India’s IP and Innovation Policies
Capitol Hill Discussion
On March 26, 2015, NBR convened a public discussion in Washington, D.C., at to mark the launch of a new NBR Special Report, “Innovate in India: Global Perspectives on the Continuing Evolution of India’s IP Policy.” This half-day event examined India’s environment for innovation and recommendations for public policy in the United States, India, and other countries. This event also served as the launch event for a multi-year NBR study examining these issues and their implications for industry, policy, and research.
Ichiro Abe, Ministry of Economy, Trade and Industry, Japan; Japan External Trade Organization, New Delhi
Amiee Adasczik Aloi, Pharmaceutical Research and Manufacturers of America
Mark Brunner, Office of Senator Mark Warner (D-VA); Senate India Caucus
Sumani Dash, Confederation of Indian Industry
Clara Gillispie, The National Bureau of Asian Research
Roy Kamphausen, The National Bureau of Asian Research
Meredith Miller, The National Bureau of Asian Research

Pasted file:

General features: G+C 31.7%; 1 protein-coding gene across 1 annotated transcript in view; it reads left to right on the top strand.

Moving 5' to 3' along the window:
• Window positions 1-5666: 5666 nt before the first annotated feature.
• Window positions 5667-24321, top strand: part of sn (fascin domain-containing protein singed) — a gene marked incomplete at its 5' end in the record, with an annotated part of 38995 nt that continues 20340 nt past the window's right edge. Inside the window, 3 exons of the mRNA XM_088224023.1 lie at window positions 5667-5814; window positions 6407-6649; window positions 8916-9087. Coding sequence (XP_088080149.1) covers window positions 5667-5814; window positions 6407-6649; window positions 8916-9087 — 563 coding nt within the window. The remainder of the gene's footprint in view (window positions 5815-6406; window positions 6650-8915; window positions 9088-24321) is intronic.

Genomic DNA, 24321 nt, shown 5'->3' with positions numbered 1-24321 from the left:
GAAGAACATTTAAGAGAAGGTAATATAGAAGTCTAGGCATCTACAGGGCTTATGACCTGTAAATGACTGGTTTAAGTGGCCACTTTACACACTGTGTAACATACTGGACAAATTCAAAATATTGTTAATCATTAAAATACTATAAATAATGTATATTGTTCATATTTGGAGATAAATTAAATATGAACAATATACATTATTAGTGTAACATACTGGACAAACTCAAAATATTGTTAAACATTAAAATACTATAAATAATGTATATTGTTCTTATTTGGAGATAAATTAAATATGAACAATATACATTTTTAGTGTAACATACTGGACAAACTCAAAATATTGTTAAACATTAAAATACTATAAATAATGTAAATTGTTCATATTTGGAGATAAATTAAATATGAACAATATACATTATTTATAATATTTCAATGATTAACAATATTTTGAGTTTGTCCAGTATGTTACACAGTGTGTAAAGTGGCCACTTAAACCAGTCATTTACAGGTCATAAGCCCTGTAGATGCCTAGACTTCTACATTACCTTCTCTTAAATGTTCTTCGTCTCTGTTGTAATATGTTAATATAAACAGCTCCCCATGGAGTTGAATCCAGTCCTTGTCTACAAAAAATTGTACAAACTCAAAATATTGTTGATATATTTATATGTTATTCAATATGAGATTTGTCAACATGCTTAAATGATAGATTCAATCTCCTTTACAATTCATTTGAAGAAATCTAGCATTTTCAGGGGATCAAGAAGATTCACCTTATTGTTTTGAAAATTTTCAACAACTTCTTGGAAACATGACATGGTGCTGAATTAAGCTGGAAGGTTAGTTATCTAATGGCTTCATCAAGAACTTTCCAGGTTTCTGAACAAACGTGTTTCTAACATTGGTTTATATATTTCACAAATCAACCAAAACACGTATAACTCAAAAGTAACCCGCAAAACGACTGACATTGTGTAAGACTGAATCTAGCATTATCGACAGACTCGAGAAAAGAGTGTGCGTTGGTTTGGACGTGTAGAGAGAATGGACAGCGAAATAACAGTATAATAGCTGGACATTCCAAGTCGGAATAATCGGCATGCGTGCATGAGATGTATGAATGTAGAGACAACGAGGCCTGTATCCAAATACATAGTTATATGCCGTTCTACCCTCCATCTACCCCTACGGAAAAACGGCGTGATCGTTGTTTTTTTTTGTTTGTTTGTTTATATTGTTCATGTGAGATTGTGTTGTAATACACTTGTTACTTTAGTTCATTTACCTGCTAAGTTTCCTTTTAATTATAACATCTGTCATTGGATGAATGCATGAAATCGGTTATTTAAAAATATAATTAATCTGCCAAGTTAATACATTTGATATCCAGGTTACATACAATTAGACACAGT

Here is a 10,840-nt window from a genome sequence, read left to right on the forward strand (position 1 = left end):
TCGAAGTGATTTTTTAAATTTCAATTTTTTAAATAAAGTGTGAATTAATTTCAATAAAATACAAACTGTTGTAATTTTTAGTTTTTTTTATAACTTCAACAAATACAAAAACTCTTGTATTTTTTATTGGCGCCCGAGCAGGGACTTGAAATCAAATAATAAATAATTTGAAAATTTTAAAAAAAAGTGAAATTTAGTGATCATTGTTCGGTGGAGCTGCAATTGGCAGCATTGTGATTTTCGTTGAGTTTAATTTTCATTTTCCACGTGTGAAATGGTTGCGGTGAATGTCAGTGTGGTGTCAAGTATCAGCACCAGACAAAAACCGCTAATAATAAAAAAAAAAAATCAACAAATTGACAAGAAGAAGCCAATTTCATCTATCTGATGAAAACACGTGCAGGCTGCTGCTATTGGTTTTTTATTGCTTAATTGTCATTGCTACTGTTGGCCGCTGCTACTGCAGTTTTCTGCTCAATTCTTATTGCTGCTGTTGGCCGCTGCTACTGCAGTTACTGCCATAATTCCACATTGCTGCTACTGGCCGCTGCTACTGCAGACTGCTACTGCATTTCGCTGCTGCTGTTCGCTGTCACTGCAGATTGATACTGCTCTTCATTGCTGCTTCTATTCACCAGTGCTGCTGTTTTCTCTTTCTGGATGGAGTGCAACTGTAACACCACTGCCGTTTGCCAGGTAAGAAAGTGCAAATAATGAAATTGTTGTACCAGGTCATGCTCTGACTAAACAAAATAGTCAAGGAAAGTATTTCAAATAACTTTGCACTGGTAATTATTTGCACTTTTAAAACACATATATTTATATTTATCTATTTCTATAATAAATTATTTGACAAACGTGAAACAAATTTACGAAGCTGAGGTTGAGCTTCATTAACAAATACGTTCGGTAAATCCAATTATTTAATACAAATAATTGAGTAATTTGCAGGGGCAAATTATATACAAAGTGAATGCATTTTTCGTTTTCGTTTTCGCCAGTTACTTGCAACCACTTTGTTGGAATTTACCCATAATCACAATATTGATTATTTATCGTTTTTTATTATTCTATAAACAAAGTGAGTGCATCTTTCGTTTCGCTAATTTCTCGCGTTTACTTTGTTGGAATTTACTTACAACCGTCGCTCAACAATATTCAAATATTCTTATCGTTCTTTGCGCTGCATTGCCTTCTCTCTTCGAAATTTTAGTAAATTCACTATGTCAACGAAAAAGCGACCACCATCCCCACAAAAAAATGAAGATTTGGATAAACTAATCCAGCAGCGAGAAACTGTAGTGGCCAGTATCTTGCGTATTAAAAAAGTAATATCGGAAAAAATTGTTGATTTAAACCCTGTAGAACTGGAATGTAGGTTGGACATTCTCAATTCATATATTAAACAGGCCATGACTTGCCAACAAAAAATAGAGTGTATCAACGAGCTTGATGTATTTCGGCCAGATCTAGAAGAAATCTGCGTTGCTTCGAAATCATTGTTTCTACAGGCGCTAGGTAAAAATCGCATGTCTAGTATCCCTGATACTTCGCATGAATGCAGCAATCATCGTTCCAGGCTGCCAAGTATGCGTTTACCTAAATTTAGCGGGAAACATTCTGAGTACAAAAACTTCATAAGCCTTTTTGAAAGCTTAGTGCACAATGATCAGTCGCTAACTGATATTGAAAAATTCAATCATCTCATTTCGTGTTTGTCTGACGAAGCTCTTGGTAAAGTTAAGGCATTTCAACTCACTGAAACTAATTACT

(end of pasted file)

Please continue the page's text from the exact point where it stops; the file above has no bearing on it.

Jared Ragland, BSA The Software Alliance
Kapil Sharma, Wipro
NBR would like to thank the U.S.-India Business Council for its support on this event.
India has emerged as a major economic power, and is actively looking to strengthen its role in and ties to the global economy while stimulating domestic growth. At the same time, international stakeholders are looking to India as a potential partner in development—yet raise concerns about the trajectory of India’s IP and industrial policymaking and its impact on fostering robust global markets. Major economies in the Asia-Pacific have large stakes in India’s development and in the ways in which Indian policy affects innovation and the competitive landscape in global markets.
How and to what extent the United States, India, and other leading economies can work together to address these issues will have critical implications for sustaining healthy environments for investment, market innovation, and closer overall strategic ties.